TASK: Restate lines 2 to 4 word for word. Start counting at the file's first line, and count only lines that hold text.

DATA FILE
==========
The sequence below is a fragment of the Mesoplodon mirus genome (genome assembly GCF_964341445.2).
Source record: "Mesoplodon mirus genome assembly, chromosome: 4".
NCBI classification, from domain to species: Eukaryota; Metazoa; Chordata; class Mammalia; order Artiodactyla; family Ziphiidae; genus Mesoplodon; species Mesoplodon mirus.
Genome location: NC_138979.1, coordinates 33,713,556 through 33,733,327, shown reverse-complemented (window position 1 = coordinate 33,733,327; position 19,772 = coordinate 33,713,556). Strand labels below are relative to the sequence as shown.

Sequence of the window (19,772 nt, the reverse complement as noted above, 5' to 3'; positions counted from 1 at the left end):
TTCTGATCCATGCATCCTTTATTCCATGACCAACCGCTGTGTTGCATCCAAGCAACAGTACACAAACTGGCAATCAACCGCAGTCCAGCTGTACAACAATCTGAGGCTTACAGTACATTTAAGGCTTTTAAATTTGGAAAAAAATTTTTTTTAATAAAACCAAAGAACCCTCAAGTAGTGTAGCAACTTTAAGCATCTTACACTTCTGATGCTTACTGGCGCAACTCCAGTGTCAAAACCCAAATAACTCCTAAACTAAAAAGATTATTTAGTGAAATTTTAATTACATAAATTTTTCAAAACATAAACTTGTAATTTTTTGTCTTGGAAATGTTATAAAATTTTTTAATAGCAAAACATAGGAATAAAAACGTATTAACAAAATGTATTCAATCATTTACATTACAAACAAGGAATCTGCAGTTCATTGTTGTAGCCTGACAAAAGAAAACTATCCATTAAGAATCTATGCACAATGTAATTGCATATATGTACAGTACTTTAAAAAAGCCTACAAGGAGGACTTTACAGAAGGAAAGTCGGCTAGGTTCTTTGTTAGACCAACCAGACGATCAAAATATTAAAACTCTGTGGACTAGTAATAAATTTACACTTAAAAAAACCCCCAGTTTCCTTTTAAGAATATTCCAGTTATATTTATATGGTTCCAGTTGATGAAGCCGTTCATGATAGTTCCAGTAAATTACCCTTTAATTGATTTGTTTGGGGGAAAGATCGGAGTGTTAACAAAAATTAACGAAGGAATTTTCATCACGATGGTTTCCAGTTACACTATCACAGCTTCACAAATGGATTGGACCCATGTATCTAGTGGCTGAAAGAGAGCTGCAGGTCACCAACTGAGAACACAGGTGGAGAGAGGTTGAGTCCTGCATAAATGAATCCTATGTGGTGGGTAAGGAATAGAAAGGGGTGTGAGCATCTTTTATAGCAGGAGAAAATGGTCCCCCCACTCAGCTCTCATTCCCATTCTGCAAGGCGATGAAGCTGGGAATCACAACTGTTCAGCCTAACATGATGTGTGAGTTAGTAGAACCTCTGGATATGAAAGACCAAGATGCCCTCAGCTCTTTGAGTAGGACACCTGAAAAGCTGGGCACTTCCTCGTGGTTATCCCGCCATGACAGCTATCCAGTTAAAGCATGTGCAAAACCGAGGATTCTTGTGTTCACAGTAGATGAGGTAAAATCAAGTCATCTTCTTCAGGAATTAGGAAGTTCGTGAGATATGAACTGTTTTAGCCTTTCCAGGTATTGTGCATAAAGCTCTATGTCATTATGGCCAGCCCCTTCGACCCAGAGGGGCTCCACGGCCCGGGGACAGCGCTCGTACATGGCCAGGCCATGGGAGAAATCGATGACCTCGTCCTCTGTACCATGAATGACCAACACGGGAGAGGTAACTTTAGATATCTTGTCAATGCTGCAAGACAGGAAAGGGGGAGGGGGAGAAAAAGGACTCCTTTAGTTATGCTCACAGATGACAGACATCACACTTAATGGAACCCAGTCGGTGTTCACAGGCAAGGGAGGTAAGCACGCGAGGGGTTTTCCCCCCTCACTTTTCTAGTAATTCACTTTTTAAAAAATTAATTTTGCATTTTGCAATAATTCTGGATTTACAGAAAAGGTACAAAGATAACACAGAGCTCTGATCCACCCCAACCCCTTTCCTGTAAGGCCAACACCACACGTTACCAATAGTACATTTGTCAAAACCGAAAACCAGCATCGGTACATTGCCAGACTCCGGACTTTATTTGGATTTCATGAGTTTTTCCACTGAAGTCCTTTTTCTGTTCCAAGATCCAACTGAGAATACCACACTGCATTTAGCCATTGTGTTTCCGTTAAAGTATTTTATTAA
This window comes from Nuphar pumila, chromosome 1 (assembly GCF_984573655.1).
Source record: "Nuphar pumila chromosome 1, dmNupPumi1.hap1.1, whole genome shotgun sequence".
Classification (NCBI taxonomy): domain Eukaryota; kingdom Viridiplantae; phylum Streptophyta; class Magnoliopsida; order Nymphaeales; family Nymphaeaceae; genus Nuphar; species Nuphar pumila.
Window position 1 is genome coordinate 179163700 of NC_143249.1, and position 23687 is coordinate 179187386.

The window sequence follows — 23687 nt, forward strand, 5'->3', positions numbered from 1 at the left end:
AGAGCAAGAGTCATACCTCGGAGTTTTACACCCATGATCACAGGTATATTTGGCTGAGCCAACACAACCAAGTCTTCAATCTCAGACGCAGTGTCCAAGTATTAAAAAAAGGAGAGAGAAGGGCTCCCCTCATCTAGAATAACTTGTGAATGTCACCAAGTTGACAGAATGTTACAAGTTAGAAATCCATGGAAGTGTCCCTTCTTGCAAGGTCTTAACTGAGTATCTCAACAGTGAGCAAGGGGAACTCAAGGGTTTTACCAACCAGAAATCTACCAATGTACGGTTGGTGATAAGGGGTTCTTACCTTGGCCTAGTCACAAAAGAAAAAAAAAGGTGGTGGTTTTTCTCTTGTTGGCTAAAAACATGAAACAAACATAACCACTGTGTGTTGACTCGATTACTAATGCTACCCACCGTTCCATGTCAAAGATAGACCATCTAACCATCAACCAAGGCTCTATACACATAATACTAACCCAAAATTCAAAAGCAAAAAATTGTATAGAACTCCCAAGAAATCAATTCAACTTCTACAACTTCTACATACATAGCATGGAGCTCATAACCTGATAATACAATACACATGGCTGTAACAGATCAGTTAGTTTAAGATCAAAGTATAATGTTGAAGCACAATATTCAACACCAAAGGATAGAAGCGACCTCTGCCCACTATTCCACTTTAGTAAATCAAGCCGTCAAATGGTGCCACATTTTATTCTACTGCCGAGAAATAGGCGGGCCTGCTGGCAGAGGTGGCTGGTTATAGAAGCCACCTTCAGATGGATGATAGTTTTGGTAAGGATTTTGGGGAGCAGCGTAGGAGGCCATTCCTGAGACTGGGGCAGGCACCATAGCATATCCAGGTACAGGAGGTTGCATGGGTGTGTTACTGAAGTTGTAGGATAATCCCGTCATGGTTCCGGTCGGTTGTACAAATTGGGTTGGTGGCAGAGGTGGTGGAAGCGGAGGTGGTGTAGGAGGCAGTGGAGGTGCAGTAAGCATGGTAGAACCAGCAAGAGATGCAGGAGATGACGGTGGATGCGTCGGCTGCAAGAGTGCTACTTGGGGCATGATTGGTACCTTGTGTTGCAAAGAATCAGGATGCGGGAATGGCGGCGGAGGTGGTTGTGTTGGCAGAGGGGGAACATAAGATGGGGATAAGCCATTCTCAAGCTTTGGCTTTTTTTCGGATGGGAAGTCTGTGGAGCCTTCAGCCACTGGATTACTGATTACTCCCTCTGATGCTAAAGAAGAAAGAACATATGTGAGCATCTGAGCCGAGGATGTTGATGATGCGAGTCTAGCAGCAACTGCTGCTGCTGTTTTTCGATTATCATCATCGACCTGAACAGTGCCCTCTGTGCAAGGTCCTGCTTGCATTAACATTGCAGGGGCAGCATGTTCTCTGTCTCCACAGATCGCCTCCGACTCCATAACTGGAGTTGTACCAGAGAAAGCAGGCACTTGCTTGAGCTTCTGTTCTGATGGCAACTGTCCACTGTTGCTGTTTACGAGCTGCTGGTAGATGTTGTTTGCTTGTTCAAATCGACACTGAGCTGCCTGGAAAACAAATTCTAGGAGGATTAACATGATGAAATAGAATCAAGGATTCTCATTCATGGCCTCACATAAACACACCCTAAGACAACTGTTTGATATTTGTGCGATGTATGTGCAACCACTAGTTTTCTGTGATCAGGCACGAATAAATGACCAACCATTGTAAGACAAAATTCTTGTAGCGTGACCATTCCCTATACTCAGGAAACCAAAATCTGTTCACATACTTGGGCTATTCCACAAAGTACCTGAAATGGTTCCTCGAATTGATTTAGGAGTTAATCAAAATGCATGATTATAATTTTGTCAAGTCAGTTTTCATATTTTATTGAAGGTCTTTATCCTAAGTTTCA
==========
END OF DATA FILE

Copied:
Source record: "Mesoplodon mirus genome assembly, chromosome: 4".
NCBI classification, from domain to species: Eukaryota; Metazoa; Chordata; class Mammalia; order Artiodactyla; family Ziphiidae; genus Mesoplodon; species Mesoplodon mirus.
Genome location: NC_138979.1, coordinates 33,713,556 through 33,733,327, shown reverse-complemented (window position 1 = coordinate 33,733,327; position 19,772 = coordinate 33,713,556). Strand labels below are relative to the sequence as shown.